This was the second event organised by the West Wiltshire Crematorium that I’ve attended as Mayor this year, and I have to congratulate them on the way they go to such lengths to show empathy and engage with those in our community who’ve suffered bereavement.


On Friday morning, I had a meeting with some of the Town Council’s officers involved in helping administer the Mayor’s civic life. The task was to review the Mayoral year so far, examining the way the relationship between the officers of the council and the Mayor works in practice as well as looking for anything that we (any of us) could improve or do better in order to more effectively promote the role of the Mayor as a focal point for the civic life of the town.

I’ve got to say that I’ve really been very lucky in that the Council team that “manages” the Mayor’s appointments and activities, the Information Services Team, has always been very supportive of and committed to the whole concept of the Mayor as an ambassador and advocate for the town, and on a purely practical level, it’s only after doing this that I can really appreciate that it would be impossible to take on this role without their daily help, advice, and involvement.

So thank you.


Saturday was the last weavers’ market of the year.

I don’t officially attend this as “The Mayor” but I do try to volunteer whenever I can to help set up the market and stage on Fore Street. I’ve been doing this for the last couple of years, but since becoming Mayor I’ve also realised that this is a very good opportunity to meet residents and traders as they gather for the monthly market.

People stop for a chat, and whilst not everyone (in truth, very much the minority) recognises me as the town’s Mayor, it’s a very good opportunity to promote Trowbridge as a town well worth visiting, not just for the Weavers’ Market, which concentrates on local artisan traders, but also for the more general Wednesday Markets and for the increasingly vibrant local independent shops that are springing across our town centre.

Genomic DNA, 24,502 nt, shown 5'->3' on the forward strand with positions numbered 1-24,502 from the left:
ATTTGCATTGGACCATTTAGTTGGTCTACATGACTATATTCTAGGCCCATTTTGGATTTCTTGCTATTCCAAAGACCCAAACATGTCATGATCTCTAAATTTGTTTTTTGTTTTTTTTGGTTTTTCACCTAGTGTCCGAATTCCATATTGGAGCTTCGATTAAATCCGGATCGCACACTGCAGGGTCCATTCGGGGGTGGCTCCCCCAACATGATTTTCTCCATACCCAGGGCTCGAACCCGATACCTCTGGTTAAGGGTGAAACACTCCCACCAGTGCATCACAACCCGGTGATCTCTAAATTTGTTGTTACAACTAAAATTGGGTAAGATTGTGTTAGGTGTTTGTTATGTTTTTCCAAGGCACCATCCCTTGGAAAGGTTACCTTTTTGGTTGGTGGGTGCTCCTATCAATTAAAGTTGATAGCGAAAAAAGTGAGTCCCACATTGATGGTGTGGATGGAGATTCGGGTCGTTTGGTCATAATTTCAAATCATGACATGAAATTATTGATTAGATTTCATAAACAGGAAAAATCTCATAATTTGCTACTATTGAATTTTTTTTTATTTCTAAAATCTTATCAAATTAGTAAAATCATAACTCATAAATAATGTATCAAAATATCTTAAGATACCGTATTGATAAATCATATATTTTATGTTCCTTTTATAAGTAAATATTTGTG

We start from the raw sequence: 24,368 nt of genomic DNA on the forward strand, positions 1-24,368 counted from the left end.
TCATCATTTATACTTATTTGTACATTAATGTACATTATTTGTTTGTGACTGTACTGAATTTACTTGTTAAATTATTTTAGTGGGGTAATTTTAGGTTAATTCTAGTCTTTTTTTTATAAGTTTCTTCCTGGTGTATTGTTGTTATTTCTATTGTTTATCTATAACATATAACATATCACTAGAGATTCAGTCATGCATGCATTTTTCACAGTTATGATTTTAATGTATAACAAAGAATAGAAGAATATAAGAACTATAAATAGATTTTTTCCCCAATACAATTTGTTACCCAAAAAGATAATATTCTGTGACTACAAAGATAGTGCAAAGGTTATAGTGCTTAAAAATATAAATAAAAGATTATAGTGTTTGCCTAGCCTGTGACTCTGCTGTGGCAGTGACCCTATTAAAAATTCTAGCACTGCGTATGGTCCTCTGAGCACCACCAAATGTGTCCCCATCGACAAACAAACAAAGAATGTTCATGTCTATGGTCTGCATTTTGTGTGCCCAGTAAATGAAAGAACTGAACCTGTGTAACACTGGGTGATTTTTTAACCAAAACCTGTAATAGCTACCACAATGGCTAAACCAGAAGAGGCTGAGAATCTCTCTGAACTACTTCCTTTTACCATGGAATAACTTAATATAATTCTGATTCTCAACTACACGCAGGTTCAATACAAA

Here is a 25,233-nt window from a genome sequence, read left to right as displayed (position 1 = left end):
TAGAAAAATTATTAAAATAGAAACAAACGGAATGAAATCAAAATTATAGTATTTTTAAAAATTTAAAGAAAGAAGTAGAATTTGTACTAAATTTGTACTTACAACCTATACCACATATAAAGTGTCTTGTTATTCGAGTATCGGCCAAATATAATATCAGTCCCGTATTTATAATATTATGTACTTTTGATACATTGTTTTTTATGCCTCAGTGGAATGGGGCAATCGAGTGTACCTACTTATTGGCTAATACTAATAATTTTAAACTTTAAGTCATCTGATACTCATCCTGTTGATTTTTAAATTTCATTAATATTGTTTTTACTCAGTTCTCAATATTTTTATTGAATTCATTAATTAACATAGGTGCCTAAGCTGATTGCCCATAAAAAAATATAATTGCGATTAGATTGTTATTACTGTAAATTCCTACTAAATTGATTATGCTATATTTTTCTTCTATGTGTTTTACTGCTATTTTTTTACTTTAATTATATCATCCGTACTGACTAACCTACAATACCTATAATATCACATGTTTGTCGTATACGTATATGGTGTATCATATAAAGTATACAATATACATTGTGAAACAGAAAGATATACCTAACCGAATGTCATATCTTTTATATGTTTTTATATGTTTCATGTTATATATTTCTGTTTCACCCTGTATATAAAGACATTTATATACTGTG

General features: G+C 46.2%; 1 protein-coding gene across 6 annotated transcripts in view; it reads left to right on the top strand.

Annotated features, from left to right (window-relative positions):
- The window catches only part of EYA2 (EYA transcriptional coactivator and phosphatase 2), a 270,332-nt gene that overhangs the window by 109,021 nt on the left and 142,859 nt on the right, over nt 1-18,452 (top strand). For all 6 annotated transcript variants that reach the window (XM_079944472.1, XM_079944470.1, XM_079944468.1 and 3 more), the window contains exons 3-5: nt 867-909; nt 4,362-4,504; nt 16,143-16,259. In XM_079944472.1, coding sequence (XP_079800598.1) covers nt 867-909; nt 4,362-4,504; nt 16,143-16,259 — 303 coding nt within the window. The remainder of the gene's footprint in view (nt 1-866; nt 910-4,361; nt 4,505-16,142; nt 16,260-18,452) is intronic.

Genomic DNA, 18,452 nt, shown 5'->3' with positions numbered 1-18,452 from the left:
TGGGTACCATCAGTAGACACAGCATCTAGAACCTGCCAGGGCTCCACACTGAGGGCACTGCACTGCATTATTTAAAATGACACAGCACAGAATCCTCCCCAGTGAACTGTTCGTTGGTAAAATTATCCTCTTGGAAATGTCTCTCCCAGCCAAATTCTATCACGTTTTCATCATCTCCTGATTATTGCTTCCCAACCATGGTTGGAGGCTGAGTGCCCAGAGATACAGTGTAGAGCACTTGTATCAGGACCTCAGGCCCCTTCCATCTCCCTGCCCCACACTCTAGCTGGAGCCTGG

This Saturday, however, the gods of bad weather conspired against us. The Weavers’ Market has to have public liability insurance, and this stipulates that we cannot have gazebos, etc. in Fore Street if the wind is expected to be above 40mph, even in short gusts. At one stage on Thursday evening, the Met Office was predicting gusts closer to 50mph to hit Trowbridge in the early afternoon on Saturday, so the very last decision was made to cancel the outdoor portion of the market and concentrate on getting as many stalls as we could (as well as the live music that is always a part of the market) indoors into Emmanuel’s Yard on Church Street. We did try to get some more stalls into the now almost empty Castle Place precinct, but apparently that idea was rejected by the management of the shopping centre.

Anyway, Emmanuel’s Yard was full, and despite the general disappointment at having to limit the last market of the year, the consensus was that the whole day had been a great success. Footfall was good, the music was welcomed, and the traders who were there seemed very happy with their day’s efforts.

The Weavers’ Market returns to Fore Street and Emmanuel’s Yard in spring 2024.


That’s it for now, so until next time….. keep safe, and please, be kind to each other.